Sep 15, 2014

[Movies] RoboCop (2014)

RoboCop was a pretty iconic movie for its period. Almost everything that RoboCop had to say was worth turning into a nerd quote or could appear on a T-shirt or something. And like most things born in the 1980's, a lot of fans have a rather fierce loyalty to the franchise in its original form.

RoboCop as a remake was a little unexpected and one that admittedly I was rather prepared to hate right off the bat. You know how it is - the original movie may not have been perfect, but the combination of its bold concept combined with its often campy aesthetics sort of paid off and made an amazing franchise. And now we had some CGI monstrosity threatening to change the RoboCop image entirely.

Upon finally watching it, one has to concede that it's not actually a bad movie. As is the case with many remakes, you just sort of wish they had tried to explore the movie concept on its own without necessarily digging up some older IP to appropriate in order to tell the story. This could have been a different story entirely with a similar premise of the dangers of augmentation technology and without the need for the "RoboCop" branding.

Synopsis: RoboCop is the 2014 remake of the 1987 science fiction action movie of the same name. It was directed by José Padilha with a screenplay by Joshua Zetumer.

In 2028, the massive company known as OmniCorp remains a leader in military technology. Their current goal is to adapt their cybernetic soldiers for domestic use, but the standing Dreyfus Act bans the use of such robots within the US. This leads to OmniCorp CEO Raymond Sellars (Michael Keaton) determined to find away to either repeal the law or at least get around it. And thus comes the inspiration - to figure out a way to combine man and machine and come up with a product that OmniCorp can bring to market. This pulls in Dr. Dennett Norton (Gary Oldman) and his research into advanced replacement limbs for amputees.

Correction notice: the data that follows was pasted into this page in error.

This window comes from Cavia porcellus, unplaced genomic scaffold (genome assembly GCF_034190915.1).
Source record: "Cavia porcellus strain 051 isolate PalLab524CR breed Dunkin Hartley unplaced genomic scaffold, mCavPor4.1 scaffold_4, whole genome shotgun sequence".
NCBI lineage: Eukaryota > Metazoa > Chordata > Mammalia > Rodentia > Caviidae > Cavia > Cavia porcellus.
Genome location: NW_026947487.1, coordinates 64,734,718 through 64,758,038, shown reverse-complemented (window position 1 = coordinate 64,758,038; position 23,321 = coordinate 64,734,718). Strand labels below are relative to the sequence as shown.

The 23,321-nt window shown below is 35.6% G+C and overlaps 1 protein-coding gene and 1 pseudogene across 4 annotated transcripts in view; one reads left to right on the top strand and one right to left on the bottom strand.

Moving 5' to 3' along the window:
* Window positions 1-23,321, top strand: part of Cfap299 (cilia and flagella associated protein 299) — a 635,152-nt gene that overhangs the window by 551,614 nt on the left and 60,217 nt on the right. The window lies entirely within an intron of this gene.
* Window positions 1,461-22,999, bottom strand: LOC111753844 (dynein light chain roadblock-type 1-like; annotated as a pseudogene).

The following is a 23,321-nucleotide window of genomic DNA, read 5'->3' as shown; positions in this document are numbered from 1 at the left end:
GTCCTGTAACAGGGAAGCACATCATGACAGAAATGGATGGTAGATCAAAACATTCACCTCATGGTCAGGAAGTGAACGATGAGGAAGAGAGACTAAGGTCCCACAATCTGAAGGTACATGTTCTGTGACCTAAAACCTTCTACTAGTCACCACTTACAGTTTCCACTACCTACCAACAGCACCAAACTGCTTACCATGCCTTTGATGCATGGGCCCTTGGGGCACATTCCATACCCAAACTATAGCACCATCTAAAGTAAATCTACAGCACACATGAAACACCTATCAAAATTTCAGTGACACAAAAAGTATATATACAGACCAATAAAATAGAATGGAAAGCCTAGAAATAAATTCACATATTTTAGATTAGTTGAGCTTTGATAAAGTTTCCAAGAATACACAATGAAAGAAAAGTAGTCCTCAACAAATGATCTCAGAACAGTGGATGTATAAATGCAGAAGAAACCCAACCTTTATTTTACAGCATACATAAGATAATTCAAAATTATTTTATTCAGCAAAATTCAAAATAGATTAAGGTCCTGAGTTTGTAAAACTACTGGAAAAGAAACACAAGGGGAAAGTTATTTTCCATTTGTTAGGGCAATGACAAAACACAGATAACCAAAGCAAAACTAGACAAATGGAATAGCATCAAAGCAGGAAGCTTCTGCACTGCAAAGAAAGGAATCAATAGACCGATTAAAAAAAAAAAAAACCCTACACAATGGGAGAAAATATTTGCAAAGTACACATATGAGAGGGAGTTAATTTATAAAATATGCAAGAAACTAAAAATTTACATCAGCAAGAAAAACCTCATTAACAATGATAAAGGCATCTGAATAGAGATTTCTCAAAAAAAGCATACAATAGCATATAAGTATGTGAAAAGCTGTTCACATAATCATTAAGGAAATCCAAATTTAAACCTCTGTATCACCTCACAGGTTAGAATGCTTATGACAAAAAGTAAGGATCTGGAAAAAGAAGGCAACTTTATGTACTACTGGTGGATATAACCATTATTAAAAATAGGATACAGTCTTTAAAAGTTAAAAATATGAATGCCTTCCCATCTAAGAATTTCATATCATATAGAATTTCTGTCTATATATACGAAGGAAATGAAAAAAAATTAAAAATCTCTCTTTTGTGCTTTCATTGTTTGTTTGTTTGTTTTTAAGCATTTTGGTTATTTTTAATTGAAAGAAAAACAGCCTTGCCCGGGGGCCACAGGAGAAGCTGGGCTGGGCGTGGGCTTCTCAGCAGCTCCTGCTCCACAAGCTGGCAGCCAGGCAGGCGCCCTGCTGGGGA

Detroit Police Detective Alex Murphy (Joel Kinnaman) is your typical policeman trying to make a difference in the city. But when the city's corruption extends to within the police department itself, it's challenging to make any true headway. And thus a recent run-in with forces associated with local crime boss Antoine Vallon results in Murphy becoming a target, things just seem to get worse. And finally a near-fatal car bomb brings Murphy to within an inch of his life, Dr. Norton intervenes and offers the family a possible solution - to augment Murphy's battered body with cybernetics to give him a second chance at life.

The movie is framed by some theoretical news talk show called The Novak Element, where host Pat Novak (Samiel L. Jackson) criticizes the government and calls for the repeal of the Dreyfus Act and other things. It's generally implied that he's quite friendly with OmniCorp and is more than happy to support Sellars and OmniCorp. But I really didn't see the point in using it as a narrative device to bookend the entire movie. I suppose the assumption is that it's always good to have Samuel L. Jackson mouthing off at the camera, but admittedly his news persona is actually tame compared to what we've seen in other movies. So I'm not sure it was necessary to begin and end the movie with Novak segments.